We sometimes forget that Buddha actually had a good sense of humor. The other week I told one example of his stories through Skype to the publisher of the Third Rail, the artist Cameron Gainer, and his editorial staff, at the celebratory launch party for their first issue:
A traveler, fleeing a tiger that chased him, ran and ran until he came to the edge of a cliff. To escape, he caught hold of a thick vine, and swung himself over the edge. Above him the same tiger snarled down. Then lo and behold he heard another snarl. Sure enough, it was from a tiger peering up at him from below. It was a shituation (a term invented by my friend Lisa Yuskavage), to put it mildly: to be suspended midway between two tigers.
In the midst of these threats there appeared on the vine above him two mice, a white mouse and a black mouse. They began to chew. He could see that they were quickly eating the vine through. Fortunately, he saw right in front of him on the cliffside a luscious bunch of grapes. While one hand held the vine, he reached the other out, picked a grape, took a bite, and said, “How delicious!”
This is a condition that all of us at the Rail have been experiencing throughout this past year. Everything we did was out of necessity. We essentially adapted ourselves to these various and relentless situations of one form or another. A full circle has indeed now been completed. Instead of being mournful of Sandy’s powerful destruction, in the spirit of renewal we have successfully curated an exhibition in collaboration with the Dedalus Foundation and Industry City, which was not only to commemorate Sandy’s one-year anniversary, but also to celebrate the resilient spirit of our fellow artists who were joined by their peers to enhance the permeating sentiment of solidarity. By doing so, we set out to organize over 12 additional events, including poetry and fiction readings, panel discussions about art conservation, film screenings, dance and music performances, and interviews with Sandy victims, as well as dance workshops for children, youth poetry workshops, and nearly 100 exhibition tours for students from kindergarten, grade school, middle school, and high school to those from undergraduate and graduate schools of all disciplines. In addition, we produced the November 2013 and the December 2013/January 2014 issues on the site of the Sandy exhibit (in fact the Critics Page of the latter, dedicated to the centennial celebration of Ad Reinhardt and brilliantly co-edited by Alex Bacon and Barbara Rose with the support of Anna Reinhardt and Daniel J. Desmond of the Reinhardt Foundation, was so substantive that it had to be printed as an independent publication). We also launched Brooklyn Rail Curatorial Projects with the exhibition Correspondences: Ad Reinhardt at 100. And we made it all happen within three short months, as a labor of love.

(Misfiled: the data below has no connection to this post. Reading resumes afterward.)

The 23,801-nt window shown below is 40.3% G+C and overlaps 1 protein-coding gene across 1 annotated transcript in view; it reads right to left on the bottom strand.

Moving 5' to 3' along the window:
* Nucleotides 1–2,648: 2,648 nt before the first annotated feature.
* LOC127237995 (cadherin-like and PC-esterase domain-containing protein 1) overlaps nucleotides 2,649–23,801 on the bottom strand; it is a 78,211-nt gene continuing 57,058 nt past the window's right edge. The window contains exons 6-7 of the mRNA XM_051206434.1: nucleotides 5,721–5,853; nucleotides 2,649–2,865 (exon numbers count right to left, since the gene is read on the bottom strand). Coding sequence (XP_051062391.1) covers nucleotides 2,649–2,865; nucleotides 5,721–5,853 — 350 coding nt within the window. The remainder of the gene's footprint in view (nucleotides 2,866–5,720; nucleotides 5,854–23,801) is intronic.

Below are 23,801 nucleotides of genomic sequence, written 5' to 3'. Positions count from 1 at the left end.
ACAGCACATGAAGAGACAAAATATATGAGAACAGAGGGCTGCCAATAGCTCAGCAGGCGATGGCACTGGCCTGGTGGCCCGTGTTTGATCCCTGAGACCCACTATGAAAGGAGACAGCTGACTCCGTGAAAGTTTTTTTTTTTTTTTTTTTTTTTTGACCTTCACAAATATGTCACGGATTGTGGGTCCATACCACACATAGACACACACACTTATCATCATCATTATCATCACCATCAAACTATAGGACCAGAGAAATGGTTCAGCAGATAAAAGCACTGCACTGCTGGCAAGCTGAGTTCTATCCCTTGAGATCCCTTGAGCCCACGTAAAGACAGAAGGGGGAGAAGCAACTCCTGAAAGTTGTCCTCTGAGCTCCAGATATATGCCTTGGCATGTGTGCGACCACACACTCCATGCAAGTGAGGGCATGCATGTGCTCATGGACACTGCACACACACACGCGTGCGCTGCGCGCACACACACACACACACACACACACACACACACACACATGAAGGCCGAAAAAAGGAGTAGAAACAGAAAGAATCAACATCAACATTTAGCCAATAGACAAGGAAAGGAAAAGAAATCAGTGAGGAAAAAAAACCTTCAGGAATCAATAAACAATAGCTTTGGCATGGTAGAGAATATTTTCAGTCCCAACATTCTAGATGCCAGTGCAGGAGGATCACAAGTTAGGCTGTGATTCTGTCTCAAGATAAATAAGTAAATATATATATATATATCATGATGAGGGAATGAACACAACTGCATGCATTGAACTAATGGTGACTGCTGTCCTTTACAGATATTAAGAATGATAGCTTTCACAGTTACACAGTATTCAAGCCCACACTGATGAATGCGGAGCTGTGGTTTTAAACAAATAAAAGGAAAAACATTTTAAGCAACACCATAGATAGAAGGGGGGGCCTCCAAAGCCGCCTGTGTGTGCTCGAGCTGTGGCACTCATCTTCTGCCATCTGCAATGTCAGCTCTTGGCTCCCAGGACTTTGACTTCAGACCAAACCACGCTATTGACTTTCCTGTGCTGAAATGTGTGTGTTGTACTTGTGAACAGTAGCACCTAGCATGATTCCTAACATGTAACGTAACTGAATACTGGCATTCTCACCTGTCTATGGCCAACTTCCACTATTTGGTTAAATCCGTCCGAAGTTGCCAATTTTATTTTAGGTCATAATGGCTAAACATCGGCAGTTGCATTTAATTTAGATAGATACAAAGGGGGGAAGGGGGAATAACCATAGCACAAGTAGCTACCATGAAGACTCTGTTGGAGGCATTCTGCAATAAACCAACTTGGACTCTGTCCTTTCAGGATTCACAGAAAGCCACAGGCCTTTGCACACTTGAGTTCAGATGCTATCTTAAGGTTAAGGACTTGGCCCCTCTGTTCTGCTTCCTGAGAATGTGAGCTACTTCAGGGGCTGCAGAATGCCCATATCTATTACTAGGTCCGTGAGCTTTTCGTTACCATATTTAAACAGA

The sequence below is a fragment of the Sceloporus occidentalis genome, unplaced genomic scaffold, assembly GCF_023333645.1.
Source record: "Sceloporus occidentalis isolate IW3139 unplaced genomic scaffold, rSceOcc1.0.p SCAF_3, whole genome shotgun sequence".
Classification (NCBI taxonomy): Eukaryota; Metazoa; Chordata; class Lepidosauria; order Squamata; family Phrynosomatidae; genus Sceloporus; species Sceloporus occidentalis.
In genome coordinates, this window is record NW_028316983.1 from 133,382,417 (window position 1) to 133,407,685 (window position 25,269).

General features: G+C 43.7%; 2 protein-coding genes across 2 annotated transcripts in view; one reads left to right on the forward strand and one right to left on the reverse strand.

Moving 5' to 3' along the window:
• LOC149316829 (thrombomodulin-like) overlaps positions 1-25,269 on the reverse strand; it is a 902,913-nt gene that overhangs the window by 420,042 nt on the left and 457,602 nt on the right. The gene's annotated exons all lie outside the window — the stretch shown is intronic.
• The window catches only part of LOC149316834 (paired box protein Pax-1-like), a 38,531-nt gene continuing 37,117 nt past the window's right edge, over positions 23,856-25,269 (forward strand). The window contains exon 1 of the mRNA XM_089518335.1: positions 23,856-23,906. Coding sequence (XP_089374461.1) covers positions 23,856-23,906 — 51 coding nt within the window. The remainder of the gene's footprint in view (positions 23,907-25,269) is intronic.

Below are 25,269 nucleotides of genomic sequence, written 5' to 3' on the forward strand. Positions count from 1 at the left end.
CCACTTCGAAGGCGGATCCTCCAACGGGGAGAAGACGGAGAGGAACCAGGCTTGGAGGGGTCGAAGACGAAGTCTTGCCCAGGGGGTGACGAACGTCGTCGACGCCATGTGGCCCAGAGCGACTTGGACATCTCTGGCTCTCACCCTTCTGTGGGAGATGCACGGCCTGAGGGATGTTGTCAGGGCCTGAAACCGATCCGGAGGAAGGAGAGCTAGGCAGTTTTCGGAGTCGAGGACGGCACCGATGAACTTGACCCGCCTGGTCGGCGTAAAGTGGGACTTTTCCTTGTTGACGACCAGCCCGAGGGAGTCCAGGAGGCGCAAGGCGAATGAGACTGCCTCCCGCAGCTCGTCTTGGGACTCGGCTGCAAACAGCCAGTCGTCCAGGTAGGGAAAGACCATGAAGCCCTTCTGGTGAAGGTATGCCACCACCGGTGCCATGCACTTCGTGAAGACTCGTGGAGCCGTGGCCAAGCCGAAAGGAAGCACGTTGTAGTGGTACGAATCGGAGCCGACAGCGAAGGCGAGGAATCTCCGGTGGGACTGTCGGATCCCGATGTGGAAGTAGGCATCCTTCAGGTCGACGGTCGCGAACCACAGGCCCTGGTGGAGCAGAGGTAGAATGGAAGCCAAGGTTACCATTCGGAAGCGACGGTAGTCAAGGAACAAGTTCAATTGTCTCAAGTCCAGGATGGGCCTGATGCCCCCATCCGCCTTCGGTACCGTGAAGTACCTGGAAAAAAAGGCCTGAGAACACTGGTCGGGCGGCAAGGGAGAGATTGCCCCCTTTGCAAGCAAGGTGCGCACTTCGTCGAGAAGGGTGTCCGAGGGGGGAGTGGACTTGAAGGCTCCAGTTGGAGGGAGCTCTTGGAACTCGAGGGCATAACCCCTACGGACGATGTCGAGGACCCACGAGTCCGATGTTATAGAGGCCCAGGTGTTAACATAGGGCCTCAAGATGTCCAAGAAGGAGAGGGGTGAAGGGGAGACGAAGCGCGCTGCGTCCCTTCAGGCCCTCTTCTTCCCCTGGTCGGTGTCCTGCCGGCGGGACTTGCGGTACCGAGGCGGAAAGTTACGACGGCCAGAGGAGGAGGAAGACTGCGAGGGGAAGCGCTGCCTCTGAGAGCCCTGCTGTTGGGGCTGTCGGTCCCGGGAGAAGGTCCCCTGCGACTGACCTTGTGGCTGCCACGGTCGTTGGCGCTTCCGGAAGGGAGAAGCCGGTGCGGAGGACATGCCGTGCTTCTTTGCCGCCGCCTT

We would like to dedicate this issue to Ted Hamm, the Rail’s co-founder, and editor of the Local and Express sections for 13 years; Dave Mandl, our music editor of 10 years; Christopher McKenzie, Frank Del Deo, and Patterson Sims, our three board members, all of whom have stepped down after years of devoting their endless energies and wisdoms to shape the vision of the Rail into what it is today, especially over the last few years when the Rail needed to redirect itself to new fertile ground. For that we’re forever grateful to them.
Here I leave you a few last lines from Andrew Marvell’s well-known poem To His Coy Mistress:
Let us roll all our strength and all
Our sweetness up into one ball
And tear our pleasures with rough strife
Through the iron gates of life.
Thus, though we cannot make our sun
Stand still, yet we will make him run.
Many thanks again for all of your support to keep the Rail alive and free to the public.
In solidarity and happy holidays,